By Richard Fox
as you must—in evergreens prior to
daylight or savings—many cars will pass
through the ether. To wait in the evergreens
is just like you, who never owned a farthing—
your smartphone is a chocolate bar
tilted to your ear. To you, starving
is a kind of theater, but no one would
blame you, were you to come up lacking,
for going back home, taking off your
shoes, & placing them beside your bed;
no one could blame you if you were to
polish them laboriously, blacking
them for when you are walk-sore—
a stoop-shouldered melee in a fedora.
In your new mobility, you will
walk through a tall hedge, & mid
step, you’ll be done in the fledge of an eyelid.
To wait like water that fills the lowland
aquifers beneath the hill, is to be the deep
that wrinkles & tears like paper, & keeps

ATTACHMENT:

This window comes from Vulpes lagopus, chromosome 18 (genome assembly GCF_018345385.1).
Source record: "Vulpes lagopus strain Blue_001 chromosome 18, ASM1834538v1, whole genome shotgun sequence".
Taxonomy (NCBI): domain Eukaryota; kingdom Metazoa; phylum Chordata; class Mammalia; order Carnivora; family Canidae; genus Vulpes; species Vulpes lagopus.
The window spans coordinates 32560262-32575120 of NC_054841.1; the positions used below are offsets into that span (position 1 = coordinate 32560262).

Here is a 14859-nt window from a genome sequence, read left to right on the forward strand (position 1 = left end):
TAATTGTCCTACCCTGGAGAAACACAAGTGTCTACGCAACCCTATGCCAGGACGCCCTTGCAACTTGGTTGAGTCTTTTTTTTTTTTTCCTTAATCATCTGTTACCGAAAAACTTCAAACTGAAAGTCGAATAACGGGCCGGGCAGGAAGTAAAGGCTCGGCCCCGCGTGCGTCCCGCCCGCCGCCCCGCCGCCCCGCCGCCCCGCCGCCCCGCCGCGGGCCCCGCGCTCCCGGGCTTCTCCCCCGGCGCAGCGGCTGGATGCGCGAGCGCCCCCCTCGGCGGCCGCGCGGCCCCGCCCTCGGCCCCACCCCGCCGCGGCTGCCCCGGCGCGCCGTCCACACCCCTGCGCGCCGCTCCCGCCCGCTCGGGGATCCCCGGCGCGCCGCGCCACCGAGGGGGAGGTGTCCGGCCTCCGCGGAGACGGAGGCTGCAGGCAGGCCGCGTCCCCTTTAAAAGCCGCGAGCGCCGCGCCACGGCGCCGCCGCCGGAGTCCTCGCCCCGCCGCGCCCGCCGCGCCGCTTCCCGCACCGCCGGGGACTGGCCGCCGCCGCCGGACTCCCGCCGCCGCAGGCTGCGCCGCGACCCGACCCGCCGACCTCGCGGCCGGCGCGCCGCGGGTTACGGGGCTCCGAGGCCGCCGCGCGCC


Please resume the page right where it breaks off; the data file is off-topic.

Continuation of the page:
alive the grass that shares—
with this perpetual place of needle-fall—
the shade & caul of the ample Earth.
Those who appear dead, for all it’s worth,
remain here, & walk with us through fire
or through wood; honey & pasture standing
where they stood; no sweet without the sting.
Richard Fox has been a regular contributor of poetry and visual art to online and print literary journals. He has been recipient of a full poetry fellowship from the Illinois Arts Council, a CAAP work support grant from the City of Chicago, and a work fellowship at the Millay Colony.
Swagger & Remorse, his first book of poetry, was published in 2007. He is currently working on several collections of soundscapes, which are being made available online at Bandcamp.
A poet and visual artist, he holds a BFA in Photography from Temple University, Philadelphia. A former Chicago resident, he now lives in Salt Lake City, Utah. He can be found on Twitter and Instagram.